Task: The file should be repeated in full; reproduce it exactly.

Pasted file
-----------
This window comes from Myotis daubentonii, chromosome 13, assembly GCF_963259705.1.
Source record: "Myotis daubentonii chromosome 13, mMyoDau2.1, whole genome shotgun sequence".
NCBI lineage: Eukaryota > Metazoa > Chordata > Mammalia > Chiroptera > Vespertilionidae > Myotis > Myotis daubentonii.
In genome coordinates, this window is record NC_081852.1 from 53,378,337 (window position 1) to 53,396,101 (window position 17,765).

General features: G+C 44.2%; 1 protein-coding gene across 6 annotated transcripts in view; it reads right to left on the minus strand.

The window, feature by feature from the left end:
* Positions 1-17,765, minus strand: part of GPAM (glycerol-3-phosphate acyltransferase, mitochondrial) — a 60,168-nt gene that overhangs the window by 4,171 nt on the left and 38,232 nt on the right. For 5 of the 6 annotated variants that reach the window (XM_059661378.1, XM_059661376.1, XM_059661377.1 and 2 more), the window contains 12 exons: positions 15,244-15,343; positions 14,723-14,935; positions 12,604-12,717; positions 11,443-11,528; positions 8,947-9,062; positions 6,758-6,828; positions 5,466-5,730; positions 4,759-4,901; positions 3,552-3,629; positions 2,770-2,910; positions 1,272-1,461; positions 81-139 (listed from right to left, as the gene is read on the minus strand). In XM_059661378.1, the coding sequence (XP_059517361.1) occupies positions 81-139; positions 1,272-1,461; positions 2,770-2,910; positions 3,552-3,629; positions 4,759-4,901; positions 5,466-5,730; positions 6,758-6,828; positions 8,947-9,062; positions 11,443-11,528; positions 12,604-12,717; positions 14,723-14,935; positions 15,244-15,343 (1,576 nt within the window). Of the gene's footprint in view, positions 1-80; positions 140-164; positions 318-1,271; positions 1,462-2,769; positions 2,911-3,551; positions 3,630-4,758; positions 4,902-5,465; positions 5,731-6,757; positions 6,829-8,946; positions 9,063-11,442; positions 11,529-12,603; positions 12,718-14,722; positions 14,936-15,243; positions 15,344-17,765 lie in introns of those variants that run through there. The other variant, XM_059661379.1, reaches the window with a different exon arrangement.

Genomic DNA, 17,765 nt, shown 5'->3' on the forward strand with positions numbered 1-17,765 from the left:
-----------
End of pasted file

This window comes from Myotis daubentonii, chromosome 13, assembly GCF_963259705.1.
Source record: "Myotis daubentonii chromosome 13, mMyoDau2.1, whole genome shotgun sequence".
NCBI lineage: Eukaryota > Metazoa > Chordata > Mammalia > Chiroptera > Vespertilionidae > Myotis > Myotis daubentonii.
In genome coordinates, this window is record NC_081852.1 from 53,378,337 (window position 1) to 53,396,101 (window position 17,765).

General features: G+C 44.2%; 1 protein-coding gene across 6 annotated transcripts in view; it reads right to left on the minus strand.

The window, feature by feature from the left end:
* Positions 1-17,765, minus strand: part of GPAM (glycerol-3-phosphate acyltransferase, mitochondrial) — a 60,168-nt gene that overhangs the window by 4,171 nt on the left and 38,232 nt on the right. For 5 of the 6 annotated variants that reach the window (XM_059661378.1, XM_059661376.1, XM_059661377.1 and 2 more), the window contains 12 exons: positions 15,244-15,343; positions 14,723-14,935; positions 12,604-12,717; positions 11,443-11,528; positions 8,947-9,062; positions 6,758-6,828; positions 5,466-5,730; positions 4,759-4,901; positions 3,552-3,629; positions 2,770-2,910; positions 1,272-1,461; positions 81-139 (listed from right to left, as the gene is read on the minus strand). In XM_059661378.1, the coding sequence (XP_059517361.1) occupies positions 81-139; positions 1,272-1,461; positions 2,770-2,910; positions 3,552-3,629; positions 4,759-4,901; positions 5,466-5,730; positions 6,758-6,828; positions 8,947-9,062; positions 11,443-11,528; positions 12,604-12,717; positions 14,723-14,935; positions 15,244-15,343 (1,576 nt within the window). Of the gene's footprint in view, positions 1-80; positions 140-164; positions 318-1,271; positions 1,462-2,769; positions 2,911-3,551; positions 3,630-4,758; positions 4,902-5,465; positions 5,731-6,757; positions 6,829-8,946; positions 9,063-11,442; positions 11,529-12,603; positions 12,718-14,722; positions 14,936-15,243; positions 15,344-17,765 lie in introns of those variants that run through there. The other variant, XM_059661379.1, reaches the window with a different exon arrangement.

Genomic DNA, 17,765 nt, shown 5'->3' on the forward strand with positions numbered 1-17,765 from the left: